The Pennsylvania Superior Court has ruled the limitation on legal malpractice damages to the fees paid to an attorney only applies in criminal cases, not civil.
The court's ruling reinstates a legal malpractice suit filed against Duane Morris that had been thrown out by the trial court because the plaintiffs never paid Duane Morris' bills and, therefore, had no damages to collect, according to the lower court.
The three-judge Superior Court panel also ruled the trial court erred in granting Duane Morris' motion for judgment on the pleadings as to damages because the plaintiffs' damages claims of $2.5 million in lost stock value and interest and penalties owed on taxes were, if proven, actual losses under a breach of contract theory rather than consequential damages.
The Superior Court's ruling in Coleman v. Duane Morris, which came in the form of an unpublished memorandum opinion November 13, dealt with the interpretation of the Pennsylvania Supreme Court's 1993 decision in Bailey v. Tucker. The Bailey court dealt with a criminal case and malpractice claims in both tort and in assumpsit, or breach of contract.
The Bailey court dealt with whether there should be immunity for attorney malpractice in the criminal setting. The court noted there are "'substantial differences'" between malpractice claims based in tort in the criminal context versus the civil context and that they should be treated differently, Superior Court Judge John L. Musmanno said for the panel in Coleman.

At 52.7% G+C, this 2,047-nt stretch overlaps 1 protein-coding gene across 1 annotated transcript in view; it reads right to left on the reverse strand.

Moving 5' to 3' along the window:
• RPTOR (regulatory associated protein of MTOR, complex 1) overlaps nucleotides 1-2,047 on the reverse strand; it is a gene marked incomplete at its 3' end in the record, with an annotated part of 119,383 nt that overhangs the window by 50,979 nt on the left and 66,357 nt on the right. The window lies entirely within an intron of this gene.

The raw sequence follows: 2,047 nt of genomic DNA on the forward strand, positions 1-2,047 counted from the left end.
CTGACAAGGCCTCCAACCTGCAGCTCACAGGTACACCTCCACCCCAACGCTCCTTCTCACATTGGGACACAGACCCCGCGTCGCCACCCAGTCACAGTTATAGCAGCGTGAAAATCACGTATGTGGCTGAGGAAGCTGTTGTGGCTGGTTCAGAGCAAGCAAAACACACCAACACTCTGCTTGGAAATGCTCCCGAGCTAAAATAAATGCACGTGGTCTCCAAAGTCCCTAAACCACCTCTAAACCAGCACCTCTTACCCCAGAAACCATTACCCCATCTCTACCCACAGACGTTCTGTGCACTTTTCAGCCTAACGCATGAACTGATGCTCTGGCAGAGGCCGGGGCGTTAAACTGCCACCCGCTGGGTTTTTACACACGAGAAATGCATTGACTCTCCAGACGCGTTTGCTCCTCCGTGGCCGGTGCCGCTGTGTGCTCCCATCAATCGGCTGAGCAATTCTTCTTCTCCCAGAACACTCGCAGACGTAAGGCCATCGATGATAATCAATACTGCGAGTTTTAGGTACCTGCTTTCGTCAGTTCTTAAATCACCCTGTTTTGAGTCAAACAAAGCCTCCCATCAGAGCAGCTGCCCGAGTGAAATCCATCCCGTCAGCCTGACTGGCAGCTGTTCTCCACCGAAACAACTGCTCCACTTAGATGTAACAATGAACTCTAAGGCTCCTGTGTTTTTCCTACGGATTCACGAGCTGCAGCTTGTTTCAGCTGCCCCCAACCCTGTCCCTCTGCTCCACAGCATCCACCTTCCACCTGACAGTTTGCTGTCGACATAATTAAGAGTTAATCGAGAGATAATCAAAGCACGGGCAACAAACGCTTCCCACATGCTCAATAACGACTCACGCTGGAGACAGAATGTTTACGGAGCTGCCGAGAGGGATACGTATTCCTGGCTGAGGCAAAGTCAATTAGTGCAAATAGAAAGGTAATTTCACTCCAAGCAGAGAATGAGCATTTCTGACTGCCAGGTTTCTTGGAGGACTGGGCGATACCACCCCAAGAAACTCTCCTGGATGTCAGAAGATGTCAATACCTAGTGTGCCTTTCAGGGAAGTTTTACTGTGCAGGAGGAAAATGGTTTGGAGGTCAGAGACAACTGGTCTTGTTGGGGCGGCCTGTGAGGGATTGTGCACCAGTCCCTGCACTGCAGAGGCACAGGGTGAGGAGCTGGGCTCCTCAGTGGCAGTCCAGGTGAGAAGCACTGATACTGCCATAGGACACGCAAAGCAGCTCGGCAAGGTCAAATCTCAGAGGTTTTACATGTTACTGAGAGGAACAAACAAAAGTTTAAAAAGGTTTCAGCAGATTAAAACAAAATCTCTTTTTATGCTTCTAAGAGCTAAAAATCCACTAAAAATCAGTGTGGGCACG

The Bailey court addressed, in part, what happens when a malpractice claim is brought under a breach of contract theory, as was done in Coleman. The court said traditional contract principles apply, but out of public policy concerns regarding criminal representation, only actual damages, not consequential damages, can apply.
The Bailey decision has often been cited by lawyers defending malpractice claims. They argue that if their bills weren't paid, there would be no damages available for a malpractice plaintiff to collect as consequential damages are not available.
The Superior Court panel in Coleman disagreed with that argument.
"We conclude that the limitation on damages imposed by the Bailey court applies to an action in assumpsit based on a claim of attorney malpractice in a criminal case, but that limitation does not extend to an action for legal malpractice in assumpsit where the underlying action was, as here, a civil action," Musmanno said.
In Coleman, the plaintiffs filed a breach of contract action toward the end of the four-year statute of limitations for that claim. The defendants have argued that, while the plaintiffs were barred from collecting damages for breach of contract under the Bailey precedent, they would have been able to collect consequential damages through a malpractice claim filed under a negligence theory had it been filed by the two-year statute of limitations.